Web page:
moviesmovington’s review published on Letterboxd:
Whoo, I have Thoughts™️.
It’s fine but ultimately rubbed me the wrong way. Keep in mind I’m not much of a Jonathan Larson fan - his era-defining smash RENT is unfinished, ranges in quality from brilliant to mediocre, and would never have achieved its iconic show-of-a-generation status if not for its creator’s tragic and untimely death.
The chief problem with this movie is that it’s one insufferable egotist (Lin-Manuel Miranda) paying tribute to another (Larson). I’ve always found Larson a pretentious try-hard in his exhausting quest to define himself as the next Sondheim even before he’d produced anything of significant value.
Miranda romanticizes Larson’s creative struggle in his directorial debut because he (like Larson) achieved ungodly levels of success at an early age and was groomed for it since childhood by his parents, schooling, and professional mentors. The fact that the central conflict of this movie is turning 30 is laughable, but Miranda takes it at face value. How many 20-something artists are getting personalized feedback from Stephen Sondheim?
As self-reflexive showbiz biopics go, what makes ALL THAT JAZZ a masterpiece is that Bob Fosse knows his fictionalized protagonist Joe Gideon is a narcissistic asshole. You can tell Miranda deeply identifies with Larson but there’s zero self-awareness here. Larson as a character is a self-centered piece of shit, alienating everyone around him in service to his barely formed “art,” unwilling to compromise or inconvenience himself in any way yet always playing the victim, but the movie wants you to root for him simply because he’s already proclaimed himself the next Sondheim - and get this, he NEEDS to find success before age 30 to somehow beat Sondheim’s historic achievement as the lyricist of WEST SIDE STORY. Grow the fuck up. I had no investment in Larson, which isn’t a knock on Andrew Garfield’s performance - he captures Larson’s exhausting “look at me!” theater kid energy a little too well.
The cameos will have Broadway Twitter creaming their jeans. I loved the little nods (Danny Burstein, Judy Kuhn, Danielle Ferland), but once Miranda trotted out legends like Bernadette and Chita Rivera for walk-ons it felt masturbatory. “Look at all the famous people I got to show up for my little movie!” It’s the same disingenuous aw-shucks fake humility Miranda is notorious for on his social media feeds.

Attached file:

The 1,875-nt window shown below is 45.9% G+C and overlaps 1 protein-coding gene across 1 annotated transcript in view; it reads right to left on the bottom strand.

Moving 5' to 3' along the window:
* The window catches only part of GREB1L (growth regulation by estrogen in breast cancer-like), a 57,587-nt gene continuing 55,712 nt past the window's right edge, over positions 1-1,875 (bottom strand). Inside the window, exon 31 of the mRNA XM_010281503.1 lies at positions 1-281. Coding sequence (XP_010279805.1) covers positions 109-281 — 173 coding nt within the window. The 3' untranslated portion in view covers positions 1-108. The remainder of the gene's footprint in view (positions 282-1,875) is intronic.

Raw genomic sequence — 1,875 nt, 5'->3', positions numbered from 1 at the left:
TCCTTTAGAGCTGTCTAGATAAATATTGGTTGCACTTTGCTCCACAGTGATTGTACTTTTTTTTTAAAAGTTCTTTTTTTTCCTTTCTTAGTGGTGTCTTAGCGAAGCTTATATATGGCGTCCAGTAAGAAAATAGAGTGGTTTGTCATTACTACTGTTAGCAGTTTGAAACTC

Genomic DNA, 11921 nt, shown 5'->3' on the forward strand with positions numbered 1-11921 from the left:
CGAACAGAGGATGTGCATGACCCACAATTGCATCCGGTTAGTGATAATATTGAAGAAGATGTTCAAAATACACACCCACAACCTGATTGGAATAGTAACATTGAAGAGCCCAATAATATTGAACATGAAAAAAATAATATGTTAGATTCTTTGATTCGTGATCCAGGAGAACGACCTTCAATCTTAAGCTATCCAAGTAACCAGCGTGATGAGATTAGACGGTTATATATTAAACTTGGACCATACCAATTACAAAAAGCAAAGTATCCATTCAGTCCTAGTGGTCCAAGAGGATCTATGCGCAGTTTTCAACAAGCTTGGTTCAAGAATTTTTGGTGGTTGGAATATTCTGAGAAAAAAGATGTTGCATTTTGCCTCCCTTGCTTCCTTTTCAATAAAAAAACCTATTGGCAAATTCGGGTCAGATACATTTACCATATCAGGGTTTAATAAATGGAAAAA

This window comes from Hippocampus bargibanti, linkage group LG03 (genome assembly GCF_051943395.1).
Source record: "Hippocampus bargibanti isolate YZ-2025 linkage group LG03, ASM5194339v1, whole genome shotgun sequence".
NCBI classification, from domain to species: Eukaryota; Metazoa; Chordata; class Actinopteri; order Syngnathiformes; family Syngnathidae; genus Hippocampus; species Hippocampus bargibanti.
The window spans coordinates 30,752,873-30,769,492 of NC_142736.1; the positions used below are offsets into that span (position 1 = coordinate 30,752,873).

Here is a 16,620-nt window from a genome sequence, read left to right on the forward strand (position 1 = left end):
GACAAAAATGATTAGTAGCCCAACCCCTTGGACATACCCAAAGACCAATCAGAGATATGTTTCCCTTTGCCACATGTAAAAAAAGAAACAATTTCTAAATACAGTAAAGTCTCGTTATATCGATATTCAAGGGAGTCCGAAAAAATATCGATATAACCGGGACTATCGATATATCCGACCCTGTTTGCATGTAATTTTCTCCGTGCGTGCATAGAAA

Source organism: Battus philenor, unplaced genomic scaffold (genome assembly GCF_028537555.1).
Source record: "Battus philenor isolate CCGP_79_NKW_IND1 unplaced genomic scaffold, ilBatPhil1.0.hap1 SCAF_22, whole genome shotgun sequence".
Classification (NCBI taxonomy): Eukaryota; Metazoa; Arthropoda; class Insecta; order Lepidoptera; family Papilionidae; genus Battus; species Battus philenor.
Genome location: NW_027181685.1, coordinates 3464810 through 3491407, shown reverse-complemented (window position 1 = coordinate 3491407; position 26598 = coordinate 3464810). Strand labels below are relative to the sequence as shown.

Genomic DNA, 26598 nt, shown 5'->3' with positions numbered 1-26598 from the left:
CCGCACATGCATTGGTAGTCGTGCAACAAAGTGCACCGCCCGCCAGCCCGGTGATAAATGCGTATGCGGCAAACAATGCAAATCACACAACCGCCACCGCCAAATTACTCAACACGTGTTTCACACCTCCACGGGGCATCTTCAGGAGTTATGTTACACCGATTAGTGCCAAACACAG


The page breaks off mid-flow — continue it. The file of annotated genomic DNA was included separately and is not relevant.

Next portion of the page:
It’s not that TICK TICK BOOM doesn’t work, but as it droned on for almost two hours (without forward momentum or any real stakes besides “this guy isn’t a rich/famous/culturally worshipped composer yet”), I tuned out.
In a way, Miranda is the perfect person to make a Larson pseudo-biopic. But a proper take on Larson’s legacy would involve more raw honesty and less stroking of Stagedoor Manor alums’ cliquey “no one will get this but us” in-jokes. It’s tailor made for the worst kind of drama club kid.
Miranda looks at Larson with rose-tinted glasses and glamorizes his early career challenges because both of them (despite Larson’s truly awful death) went on to define contemporary musical theatre with their work and make shit tons of money doing so - HAMILTON is by far the biggest (maybe only) pop culture juggernaut in the medium since RENT. It’s almost as if neither one can fathom not being successful because they feel they were pre-destined for it.
I’d like to see a version of TICK TICK BOOM that acknowledges Larson’s alienating foibles in the way Fosse deconstructed himself with a such a lacerating sting in ALL THAT JAZZ (maybe that’s too much to ask). Instead it’s blind hero worship, a pompous, congratulatory tone, and enough jerk off references to feel like Broadway’s version of AVENGERS: ENDGAME - there’s even one sequence that literally does this! Don’t worry, Lin also gives himself a can’t-miss-it surprise appearance because of course he does.
Whatever. Miranda and Larson’s entitled, overinflated talents clearly deserve each other.